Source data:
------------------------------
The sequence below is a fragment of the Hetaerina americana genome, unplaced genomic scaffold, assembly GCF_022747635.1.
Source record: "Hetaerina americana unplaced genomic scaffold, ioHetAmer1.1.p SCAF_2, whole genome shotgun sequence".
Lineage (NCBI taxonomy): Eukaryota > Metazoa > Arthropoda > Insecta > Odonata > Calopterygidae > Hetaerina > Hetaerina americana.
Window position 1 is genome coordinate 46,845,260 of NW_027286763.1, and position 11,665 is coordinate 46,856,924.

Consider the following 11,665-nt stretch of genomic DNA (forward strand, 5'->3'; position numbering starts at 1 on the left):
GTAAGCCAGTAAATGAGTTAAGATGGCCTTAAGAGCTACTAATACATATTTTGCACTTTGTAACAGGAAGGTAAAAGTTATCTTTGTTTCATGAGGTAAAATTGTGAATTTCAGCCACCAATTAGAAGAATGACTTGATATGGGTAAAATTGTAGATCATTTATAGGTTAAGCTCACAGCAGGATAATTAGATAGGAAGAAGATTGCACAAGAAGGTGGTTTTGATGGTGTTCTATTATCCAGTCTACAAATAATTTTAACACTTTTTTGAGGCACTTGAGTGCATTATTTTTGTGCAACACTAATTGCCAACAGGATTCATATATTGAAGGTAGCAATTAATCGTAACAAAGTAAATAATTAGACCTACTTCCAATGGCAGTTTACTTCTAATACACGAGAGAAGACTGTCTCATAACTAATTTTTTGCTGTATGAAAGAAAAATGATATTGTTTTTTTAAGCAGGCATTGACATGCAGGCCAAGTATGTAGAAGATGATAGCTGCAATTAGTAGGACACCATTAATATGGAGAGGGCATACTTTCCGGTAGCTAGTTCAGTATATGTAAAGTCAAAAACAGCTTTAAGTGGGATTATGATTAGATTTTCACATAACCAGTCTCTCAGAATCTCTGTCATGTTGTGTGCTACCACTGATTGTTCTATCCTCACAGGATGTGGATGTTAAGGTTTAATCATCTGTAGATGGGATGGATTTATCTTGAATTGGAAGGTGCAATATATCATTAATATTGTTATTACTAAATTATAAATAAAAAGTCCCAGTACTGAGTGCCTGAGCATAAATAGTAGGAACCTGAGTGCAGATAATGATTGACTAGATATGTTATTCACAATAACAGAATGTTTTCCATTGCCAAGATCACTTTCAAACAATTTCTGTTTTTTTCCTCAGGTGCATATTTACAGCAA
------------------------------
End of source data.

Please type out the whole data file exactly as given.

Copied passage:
The sequence below is a fragment of the Hetaerina americana genome, unplaced genomic scaffold, assembly GCF_022747635.1.
Source record: "Hetaerina americana unplaced genomic scaffold, ioHetAmer1.1.p SCAF_2, whole genome shotgun sequence".
Lineage (NCBI taxonomy): Eukaryota > Metazoa > Arthropoda > Insecta > Odonata > Calopterygidae > Hetaerina > Hetaerina americana.
Window position 1 is genome coordinate 46,845,260 of NW_027286763.1, and position 11,665 is coordinate 46,856,924.

Consider the following 11,665-nt stretch of genomic DNA (forward strand, 5'->3'; position numbering starts at 1 on the left):
GTAAGCCAGTAAATGAGTTAAGATGGCCTTAAGAGCTACTAATACATATTTTGCACTTTGTAACAGGAAGGTAAAAGTTATCTTTGTTTCATGAGGTAAAATTGTGAATTTCAGCCACCAATTAGAAGAATGACTTGATATGGGTAAAATTGTAGATCATTTATAGGTTAAGCTCACAGCAGGATAATTAGATAGGAAGAAGATTGCACAAGAAGGTGGTTTTGATGGTGTTCTATTATCCAGTCTACAAATAATTTTAACACTTTTTTGAGGCACTTGAGTGCATTATTTTTGTGCAACACTAATTGCCAACAGGATTCATATATTGAAGGTAGCAATTAATCGTAACAAAGTAAATAATTAGACCTACTTCCAATGGCAGTTTACTTCTAATACACGAGAGAAGACTGTCTCATAACTAATTTTTTGCTGTATGAAAGAAAAATGATATTGTTTTTTTAAGCAGGCATTGACATGCAGGCCAAGTATGTAGAAGATGATAGCTGCAATTAGTAGGACACCATTAATATGGAGAGGGCATACTTTCCGGTAGCTAGTTCAGTATATGTAAAGTCAAAAACAGCTTTAAGTGGGATTATGATTAGATTTTCACATAACCAGTCTCTCAGAATCTCTGTCATGTTGTGTGCTACCACTGATTGTTCTATCCTCACAGGATGTGGATGTTAAGGTTTAATCATCTGTAGATGGGATGGATTTATCTTGAATTGGAAGGTGCAATATATCATTAATATTGTTATTACTAAATTATAAATAAAAAGTCCCAGTACTGAGTGCCTGAGCATAAATAGTAGGAACCTGAGTGCAGATAATGATTGACTAGATATGTTATTCACAATAACAGAATGTTTTCCATTGCCAAGATCACTTTCAAACAATTTCTGTTTTTTTCCTCAGGTGCATATTTACAGCAA